MORe Search

Developing an IT Disaster Recovery Plan

Reference Number: MTAS-2116
Tennessee Code Annotated
Reviewed Date: October 12, 2018
Print This PagePrint This PageSend by EmailSend by EmailPDF versionPDF version

A disaster recovery plan (DRP) should be a collaborative process. At the minimum, you will need to have a knowledgeable representative from each department or area of the city that is touched by Information Technology. By involving as many of your users as possible, you will increase your ability to capture all the necessary information. Each representative will provide you with information about the types of services, software, and hardware that they would need in order to perform their respective jobs.

Step One

Your starting point for DRP should be a comprehensive inventory of hardware (servers, desktops, laptops, printers, wireless devices, routers, switches, etc.), software applications, and data. Your goal is to account for everything you would need to do business in the event of any or all types of disasters. Consider and document the different types of disasters that you are planning for and include disasters that your area or location might be more prone to for the specific location. For example, city hall is located in a flood zone. Include everything you would need to work at city hall or your disaster recovery site with redundancy, if physically and financially feasible (power, data connectivity, equipment, etc.).

Step Two

As part of the inventory, or once it is complete, take the time to classify or understand the impact level of your data and/or the security classification of the data. This information will be useful in the development of an IT Security Plan, a Business Continuity Plan, as well as with the DRP. Also make note of where the data is located (server drive or local PC). The Federal Information Processing Standard 199 (FIPS 199), Standards for Security Categorization of Federal Information and Information Systems (2004) defines three security objectives for information and information systems:

  • Confidentiality – A loss of confidentiality is the unauthorized disclosure of information.
  • Integrity – A loss of integrity is the unauthorized modification or destruction of information.
  • Availability – A loss of availability is the disruption of access to or use of information or an information system.

Each of these is evaluated for the level of potential impact on the organization or individuals should there be a breach of security, loss of access, or in this case, a disaster of some sort.

  • Low – The loss of confidentiality, integrity, or availability could be expected to have a limited adverse effect on organizational operations, organizational assets, or individuals.
  • Moderate - The loss of confidentiality, integrity, or availability could be expected to have a serious adverse effect on organizational operations, organizational assets, or individuals.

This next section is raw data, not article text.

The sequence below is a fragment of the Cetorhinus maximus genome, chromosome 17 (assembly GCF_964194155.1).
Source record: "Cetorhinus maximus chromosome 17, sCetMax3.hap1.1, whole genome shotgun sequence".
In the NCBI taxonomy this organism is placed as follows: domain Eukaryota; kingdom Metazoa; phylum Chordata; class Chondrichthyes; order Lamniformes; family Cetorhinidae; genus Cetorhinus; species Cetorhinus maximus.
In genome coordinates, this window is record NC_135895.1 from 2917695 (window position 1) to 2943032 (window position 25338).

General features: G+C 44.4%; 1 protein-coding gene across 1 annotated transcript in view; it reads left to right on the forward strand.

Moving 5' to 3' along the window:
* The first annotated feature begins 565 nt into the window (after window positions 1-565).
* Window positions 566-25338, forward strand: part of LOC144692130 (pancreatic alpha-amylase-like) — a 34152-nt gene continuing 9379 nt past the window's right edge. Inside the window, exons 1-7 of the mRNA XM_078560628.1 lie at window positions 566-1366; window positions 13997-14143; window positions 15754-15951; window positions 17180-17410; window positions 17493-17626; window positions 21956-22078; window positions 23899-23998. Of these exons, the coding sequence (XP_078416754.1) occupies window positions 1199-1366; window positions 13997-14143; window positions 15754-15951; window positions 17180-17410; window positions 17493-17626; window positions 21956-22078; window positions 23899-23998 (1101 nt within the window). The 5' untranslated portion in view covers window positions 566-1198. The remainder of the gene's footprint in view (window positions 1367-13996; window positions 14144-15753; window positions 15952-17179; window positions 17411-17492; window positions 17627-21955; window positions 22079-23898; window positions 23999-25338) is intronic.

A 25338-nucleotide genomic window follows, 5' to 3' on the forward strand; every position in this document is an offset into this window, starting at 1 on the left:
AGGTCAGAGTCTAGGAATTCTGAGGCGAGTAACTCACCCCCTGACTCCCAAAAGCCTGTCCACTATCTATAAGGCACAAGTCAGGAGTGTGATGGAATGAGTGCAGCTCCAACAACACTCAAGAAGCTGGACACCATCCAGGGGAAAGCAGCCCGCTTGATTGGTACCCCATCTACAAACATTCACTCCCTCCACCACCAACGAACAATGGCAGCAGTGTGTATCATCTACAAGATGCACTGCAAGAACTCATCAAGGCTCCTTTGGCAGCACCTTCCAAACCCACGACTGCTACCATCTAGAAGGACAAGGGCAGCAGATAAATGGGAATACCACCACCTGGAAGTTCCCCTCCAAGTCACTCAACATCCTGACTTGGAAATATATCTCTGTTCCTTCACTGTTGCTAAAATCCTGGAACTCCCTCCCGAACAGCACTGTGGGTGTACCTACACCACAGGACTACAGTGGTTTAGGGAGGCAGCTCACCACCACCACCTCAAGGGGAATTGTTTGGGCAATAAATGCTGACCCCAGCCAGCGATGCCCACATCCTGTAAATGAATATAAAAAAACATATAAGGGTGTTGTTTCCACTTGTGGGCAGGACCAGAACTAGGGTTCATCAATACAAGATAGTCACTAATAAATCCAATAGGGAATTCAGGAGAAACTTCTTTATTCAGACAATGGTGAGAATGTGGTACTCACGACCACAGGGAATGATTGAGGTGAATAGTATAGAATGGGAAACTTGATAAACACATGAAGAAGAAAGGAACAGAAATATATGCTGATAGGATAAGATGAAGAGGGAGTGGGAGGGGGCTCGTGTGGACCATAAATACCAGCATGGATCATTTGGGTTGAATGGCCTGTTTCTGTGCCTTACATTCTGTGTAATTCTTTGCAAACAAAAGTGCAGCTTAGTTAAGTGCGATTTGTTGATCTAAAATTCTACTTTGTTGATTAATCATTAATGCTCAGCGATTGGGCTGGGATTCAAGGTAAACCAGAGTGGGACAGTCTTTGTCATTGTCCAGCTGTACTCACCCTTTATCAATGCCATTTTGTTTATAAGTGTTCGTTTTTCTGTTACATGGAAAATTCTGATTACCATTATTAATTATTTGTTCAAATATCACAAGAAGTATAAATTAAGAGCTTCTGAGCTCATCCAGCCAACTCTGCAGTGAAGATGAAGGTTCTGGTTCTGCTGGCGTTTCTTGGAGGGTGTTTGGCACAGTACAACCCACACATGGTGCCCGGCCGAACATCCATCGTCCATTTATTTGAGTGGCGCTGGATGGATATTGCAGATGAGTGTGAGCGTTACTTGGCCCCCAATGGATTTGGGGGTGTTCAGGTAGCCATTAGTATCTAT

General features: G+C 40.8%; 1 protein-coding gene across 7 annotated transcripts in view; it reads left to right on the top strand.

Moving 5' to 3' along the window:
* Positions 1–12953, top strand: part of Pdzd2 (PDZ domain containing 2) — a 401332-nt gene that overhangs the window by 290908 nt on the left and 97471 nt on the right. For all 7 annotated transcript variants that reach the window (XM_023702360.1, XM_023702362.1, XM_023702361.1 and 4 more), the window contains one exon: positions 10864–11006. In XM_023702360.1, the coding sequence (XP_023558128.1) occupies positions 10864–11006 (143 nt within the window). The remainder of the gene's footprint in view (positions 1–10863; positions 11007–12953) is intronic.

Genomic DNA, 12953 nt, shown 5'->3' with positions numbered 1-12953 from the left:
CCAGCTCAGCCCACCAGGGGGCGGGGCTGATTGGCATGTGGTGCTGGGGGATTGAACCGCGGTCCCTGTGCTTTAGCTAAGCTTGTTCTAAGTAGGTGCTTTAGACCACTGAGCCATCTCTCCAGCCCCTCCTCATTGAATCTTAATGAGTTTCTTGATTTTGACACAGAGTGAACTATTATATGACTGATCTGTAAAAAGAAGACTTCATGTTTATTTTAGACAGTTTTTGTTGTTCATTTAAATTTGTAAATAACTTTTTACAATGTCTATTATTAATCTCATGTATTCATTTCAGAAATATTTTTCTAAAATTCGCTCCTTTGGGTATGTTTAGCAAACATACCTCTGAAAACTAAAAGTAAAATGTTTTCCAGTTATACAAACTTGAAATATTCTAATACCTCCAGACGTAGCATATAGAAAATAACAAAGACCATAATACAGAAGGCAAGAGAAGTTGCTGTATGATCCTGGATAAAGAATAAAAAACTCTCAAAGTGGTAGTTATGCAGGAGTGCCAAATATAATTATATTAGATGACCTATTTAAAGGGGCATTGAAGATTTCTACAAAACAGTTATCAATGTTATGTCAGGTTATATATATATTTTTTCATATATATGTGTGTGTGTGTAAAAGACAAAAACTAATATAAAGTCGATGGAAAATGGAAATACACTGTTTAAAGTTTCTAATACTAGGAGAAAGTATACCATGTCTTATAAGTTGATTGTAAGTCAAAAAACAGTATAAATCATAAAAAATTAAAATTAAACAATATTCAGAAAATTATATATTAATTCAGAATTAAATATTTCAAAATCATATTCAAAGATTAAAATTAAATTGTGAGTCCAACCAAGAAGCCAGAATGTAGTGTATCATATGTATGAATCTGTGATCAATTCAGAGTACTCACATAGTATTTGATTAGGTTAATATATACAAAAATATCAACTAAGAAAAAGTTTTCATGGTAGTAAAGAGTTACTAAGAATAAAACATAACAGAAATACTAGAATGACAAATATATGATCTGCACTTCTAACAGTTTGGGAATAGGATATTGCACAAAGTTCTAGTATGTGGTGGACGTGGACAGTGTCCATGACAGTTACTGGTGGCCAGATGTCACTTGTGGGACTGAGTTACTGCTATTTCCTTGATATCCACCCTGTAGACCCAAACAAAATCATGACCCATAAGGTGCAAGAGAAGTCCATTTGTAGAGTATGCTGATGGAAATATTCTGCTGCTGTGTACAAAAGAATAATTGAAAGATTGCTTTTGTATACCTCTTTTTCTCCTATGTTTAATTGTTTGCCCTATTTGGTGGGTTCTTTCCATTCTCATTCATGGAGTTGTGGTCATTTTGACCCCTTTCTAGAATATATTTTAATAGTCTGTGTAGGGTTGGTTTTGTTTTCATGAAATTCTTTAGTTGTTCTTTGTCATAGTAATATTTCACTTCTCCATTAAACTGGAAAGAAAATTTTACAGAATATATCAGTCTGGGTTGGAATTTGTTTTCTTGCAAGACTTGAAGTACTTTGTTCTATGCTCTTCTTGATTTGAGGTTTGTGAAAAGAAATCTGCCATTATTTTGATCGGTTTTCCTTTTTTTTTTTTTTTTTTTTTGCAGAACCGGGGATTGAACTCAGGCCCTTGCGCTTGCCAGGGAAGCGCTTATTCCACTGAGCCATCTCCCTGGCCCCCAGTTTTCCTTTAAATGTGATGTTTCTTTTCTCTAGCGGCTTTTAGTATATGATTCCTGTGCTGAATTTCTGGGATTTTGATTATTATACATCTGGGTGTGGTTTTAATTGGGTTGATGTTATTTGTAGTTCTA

• High - The loss of confidentiality, integrity, or availability could be expected to have a severe or catastrophic adverse effect on organizational operations, organizational assets, or individuals.

While the availability is the most important security objective for developing your DRP, you need to keep all three objectives in mind during the planning process, as well as during a recovery process, to avoid breaching or compromising either of the other two during a recovery or disaster scenario.

Step Three

Once you have completed the inventory, including security classifications, you are ready to create the DRP. Begin developing the DRP based on the services you need to provide immediately following a disaster. Classify your hardware based on the same structure outlined above, as this will help you triage your equipment, in the event of a disaster. The DRP will help you reassign equipment from less critical services to more critical applications in order to get them up and running sooner, or until you are able to replace affected hardware. Classifying your hardware and equipment will be especially helpful if you plan to use existing low-use or low-priority equipment as your DRP replacements.

Step Four

Once you have a final DRP in place, you will want to test the DRP. Use the testing process to evaluate and further tune your DRP. You will want to update or evaluate the DRP annually to make sure that it stays current. Also, make sure to revisit the DRP as your environment changes.

Helpful Links

UT Emergency Management Policy

UT IT0128 - Contingency Planning

Metro Government Nashville IT Contingency/Disaster Recovery Planning

NIST Computer Security Resource Center - Disaster Recovery Documents Search

NIST CSRC SP 800-60 Vol. 1 Rev. 1

NIST CSRC SP 800-60 Vol. 2 Rev. 1



Need to Broaden your Search?

Search Our Full Site

Use our comprehensive search tool to find out more information about your topic.